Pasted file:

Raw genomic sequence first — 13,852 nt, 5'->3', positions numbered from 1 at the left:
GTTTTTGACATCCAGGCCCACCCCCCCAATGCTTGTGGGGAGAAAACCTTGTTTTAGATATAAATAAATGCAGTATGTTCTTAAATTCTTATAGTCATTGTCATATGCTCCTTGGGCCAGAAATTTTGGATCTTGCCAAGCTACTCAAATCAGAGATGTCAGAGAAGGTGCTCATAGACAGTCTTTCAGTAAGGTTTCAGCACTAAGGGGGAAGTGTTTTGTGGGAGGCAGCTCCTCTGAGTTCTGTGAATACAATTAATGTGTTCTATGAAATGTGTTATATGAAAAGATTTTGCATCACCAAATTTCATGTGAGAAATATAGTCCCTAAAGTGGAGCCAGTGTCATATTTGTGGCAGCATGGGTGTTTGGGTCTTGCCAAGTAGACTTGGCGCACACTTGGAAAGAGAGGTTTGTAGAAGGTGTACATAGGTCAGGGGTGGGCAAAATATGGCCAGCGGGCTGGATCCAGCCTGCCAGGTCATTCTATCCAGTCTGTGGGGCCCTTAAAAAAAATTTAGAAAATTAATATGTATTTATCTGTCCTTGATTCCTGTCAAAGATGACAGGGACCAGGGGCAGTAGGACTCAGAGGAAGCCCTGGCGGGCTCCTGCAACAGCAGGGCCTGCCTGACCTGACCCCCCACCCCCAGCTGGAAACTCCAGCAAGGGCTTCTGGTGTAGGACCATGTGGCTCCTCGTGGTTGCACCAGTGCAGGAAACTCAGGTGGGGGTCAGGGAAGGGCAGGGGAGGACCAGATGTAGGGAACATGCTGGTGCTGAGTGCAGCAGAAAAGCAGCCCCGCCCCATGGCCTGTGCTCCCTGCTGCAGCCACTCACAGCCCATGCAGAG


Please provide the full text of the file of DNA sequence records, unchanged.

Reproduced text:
Raw genomic sequence first — 13,852 nt, 5'->3', positions numbered from 1 at the left:
GTTTTTGACATCCAGGCCCACCCCCCCAATGCTTGTGGGGAGAAAACCTTGTTTTAGATATAAATAAATGCAGTATGTTCTTAAATTCTTATAGTCATTGTCATATGCTCCTTGGGCCAGAAATTTTGGATCTTGCCAAGCTACTCAAATCAGAGATGTCAGAGAAGGTGCTCATAGACAGTCTTTCAGTAAGGTTTCAGCACTAAGGGGGAAGTGTTTTGTGGGAGGCAGCTCCTCTGAGTTCTGTGAATACAATTAATGTGTTCTATGAAATGTGTTATATGAAAAGATTTTGCATCACCAAATTTCATGTGAGAAATATAGTCCCTAAAGTGGAGCCAGTGTCATATTTGTGGCAGCATGGGTGTTTGGGTCTTGCCAAGTAGACTTGGCGCACACTTGGAAAGAGAGGTTTGTAGAAGGTGTACATAGGTCAGGGGTGGGCAAAATATGGCCAGCGGGCTGGATCCAGCCTGCCAGGTCATTCTATCCAGTCTGTGGGGCCCTTAAAAAAAATTTAGAAAATTAATATGTATTTATCTGTCCTTGATTCCTGTCAAAGATGACAGGGACCAGGGGCAGTAGGACTCAGAGGAAGCCCTGGCGGGCTCCTGCAACAGCAGGGCCTGCCTGACCTGACCCCCCACCCCCAGCTGGAAACTCCAGCAAGGGCTTCTGGTGTAGGACCATGTGGCTCCTCGTGGTTGCACCAGTGCAGGAAACTCAGGTGGGGGTCAGGGAAGGGCAGGGGAGGACCAGATGTAGGGAACATGCTGGTGCTGAGTGCAGCAGAAAAGCAGCCCCGCCCCATGGCCTGTGCTCCCTGCTGCAGCCACTCACAGCCCATGCAGAG